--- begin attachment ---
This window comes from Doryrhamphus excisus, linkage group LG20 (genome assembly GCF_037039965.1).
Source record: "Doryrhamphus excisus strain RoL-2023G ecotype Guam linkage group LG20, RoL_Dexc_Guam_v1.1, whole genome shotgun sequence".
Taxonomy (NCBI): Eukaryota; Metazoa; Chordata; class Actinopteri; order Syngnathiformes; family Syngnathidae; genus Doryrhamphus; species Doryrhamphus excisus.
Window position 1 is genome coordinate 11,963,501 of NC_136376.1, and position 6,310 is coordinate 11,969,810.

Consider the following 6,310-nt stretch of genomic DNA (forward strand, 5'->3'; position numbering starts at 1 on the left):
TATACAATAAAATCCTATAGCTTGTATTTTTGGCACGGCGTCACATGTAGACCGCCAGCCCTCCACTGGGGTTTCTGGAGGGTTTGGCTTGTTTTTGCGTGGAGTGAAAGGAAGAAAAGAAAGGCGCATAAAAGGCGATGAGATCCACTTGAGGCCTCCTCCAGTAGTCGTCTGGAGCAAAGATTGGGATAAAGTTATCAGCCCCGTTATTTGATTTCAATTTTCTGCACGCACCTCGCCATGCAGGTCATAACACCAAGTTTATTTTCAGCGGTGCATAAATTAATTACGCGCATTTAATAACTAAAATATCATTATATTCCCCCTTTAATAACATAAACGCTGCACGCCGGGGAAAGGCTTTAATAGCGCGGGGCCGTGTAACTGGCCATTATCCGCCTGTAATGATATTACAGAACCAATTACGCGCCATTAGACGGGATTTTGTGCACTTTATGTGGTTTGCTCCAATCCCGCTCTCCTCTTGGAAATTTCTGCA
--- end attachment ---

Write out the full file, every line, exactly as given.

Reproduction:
This window comes from Doryrhamphus excisus, linkage group LG20 (genome assembly GCF_037039965.1).
Source record: "Doryrhamphus excisus strain RoL-2023G ecotype Guam linkage group LG20, RoL_Dexc_Guam_v1.1, whole genome shotgun sequence".
Taxonomy (NCBI): Eukaryota; Metazoa; Chordata; class Actinopteri; order Syngnathiformes; family Syngnathidae; genus Doryrhamphus; species Doryrhamphus excisus.
Window position 1 is genome coordinate 11,963,501 of NC_136376.1, and position 6,310 is coordinate 11,969,810.

Consider the following 6,310-nt stretch of genomic DNA (forward strand, 5'->3'; position numbering starts at 1 on the left):
TATACAATAAAATCCTATAGCTTGTATTTTTGGCACGGCGTCACATGTAGACCGCCAGCCCTCCACTGGGGTTTCTGGAGGGTTTGGCTTGTTTTTGCGTGGAGTGAAAGGAAGAAAAGAAAGGCGCATAAAAGGCGATGAGATCCACTTGAGGCCTCCTCCAGTAGTCGTCTGGAGCAAAGATTGGGATAAAGTTATCAGCCCCGTTATTTGATTTCAATTTTCTGCACGCACCTCGCCATGCAGGTCATAACACCAAGTTTATTTTCAGCGGTGCATAAATTAATTACGCGCATTTAATAACTAAAATATCATTATATTCCCCCTTTAATAACATAAACGCTGCACGCCGGGGAAAGGCTTTAATAGCGCGGGGCCGTGTAACTGGCCATTATCCGCCTGTAATGATATTACAGAACCAATTACGCGCCATTAGACGGGATTTTGTGCACTTTATGTGGTTTGCTCCAATCCCGCTCTCCTCTTGGAAATTTCTGCA